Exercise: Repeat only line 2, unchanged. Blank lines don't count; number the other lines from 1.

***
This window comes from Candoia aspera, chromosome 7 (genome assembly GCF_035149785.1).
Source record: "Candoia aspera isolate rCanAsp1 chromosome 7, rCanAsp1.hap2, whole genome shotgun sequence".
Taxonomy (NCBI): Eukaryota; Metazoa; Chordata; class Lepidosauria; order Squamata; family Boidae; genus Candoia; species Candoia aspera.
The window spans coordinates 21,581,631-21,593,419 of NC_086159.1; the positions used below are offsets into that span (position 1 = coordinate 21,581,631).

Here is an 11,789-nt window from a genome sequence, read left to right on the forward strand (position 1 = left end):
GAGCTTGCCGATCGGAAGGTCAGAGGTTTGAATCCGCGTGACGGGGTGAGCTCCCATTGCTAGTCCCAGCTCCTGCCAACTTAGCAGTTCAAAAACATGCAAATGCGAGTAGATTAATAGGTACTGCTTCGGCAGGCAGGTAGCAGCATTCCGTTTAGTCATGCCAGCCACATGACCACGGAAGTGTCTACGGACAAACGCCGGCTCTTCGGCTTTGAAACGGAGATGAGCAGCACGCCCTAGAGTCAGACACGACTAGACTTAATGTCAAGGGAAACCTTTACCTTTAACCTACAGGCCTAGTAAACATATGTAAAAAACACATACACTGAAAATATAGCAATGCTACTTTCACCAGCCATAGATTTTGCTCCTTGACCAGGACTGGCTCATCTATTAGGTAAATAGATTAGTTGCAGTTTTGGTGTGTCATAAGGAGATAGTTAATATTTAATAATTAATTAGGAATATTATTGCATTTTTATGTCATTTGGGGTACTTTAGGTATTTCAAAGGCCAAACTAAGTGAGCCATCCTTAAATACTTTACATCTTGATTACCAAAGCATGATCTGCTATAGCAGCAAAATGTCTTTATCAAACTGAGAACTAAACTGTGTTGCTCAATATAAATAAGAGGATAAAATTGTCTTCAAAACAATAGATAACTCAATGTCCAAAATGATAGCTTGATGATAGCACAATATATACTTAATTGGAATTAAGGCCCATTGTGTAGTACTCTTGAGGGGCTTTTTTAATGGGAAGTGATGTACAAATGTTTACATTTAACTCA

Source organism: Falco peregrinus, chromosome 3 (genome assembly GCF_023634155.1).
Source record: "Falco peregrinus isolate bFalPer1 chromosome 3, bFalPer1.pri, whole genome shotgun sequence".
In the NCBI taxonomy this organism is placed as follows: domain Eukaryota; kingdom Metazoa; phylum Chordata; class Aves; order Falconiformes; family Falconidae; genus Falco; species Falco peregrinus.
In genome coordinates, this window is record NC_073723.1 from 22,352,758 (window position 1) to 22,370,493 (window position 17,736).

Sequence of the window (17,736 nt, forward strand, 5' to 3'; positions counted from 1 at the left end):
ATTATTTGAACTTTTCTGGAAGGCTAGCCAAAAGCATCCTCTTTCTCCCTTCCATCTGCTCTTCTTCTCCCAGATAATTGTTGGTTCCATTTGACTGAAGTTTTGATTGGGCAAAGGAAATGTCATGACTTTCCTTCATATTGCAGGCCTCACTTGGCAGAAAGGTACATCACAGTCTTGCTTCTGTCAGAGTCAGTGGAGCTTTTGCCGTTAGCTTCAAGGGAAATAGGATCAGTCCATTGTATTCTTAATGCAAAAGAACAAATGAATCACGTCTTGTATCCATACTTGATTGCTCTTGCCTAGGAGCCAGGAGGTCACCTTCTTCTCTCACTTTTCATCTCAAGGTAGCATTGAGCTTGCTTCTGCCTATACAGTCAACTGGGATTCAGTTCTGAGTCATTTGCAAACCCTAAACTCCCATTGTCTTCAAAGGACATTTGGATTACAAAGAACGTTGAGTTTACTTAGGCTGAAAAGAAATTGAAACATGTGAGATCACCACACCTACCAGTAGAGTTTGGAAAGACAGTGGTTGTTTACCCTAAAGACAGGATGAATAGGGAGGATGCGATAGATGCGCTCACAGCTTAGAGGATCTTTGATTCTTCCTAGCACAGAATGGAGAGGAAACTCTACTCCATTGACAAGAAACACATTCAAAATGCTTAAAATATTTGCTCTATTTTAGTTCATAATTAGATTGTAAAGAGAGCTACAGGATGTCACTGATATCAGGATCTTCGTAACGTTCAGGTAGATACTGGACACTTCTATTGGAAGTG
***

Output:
Source record: "Candoia aspera isolate rCanAsp1 chromosome 7, rCanAsp1.hap2, whole genome shotgun sequence".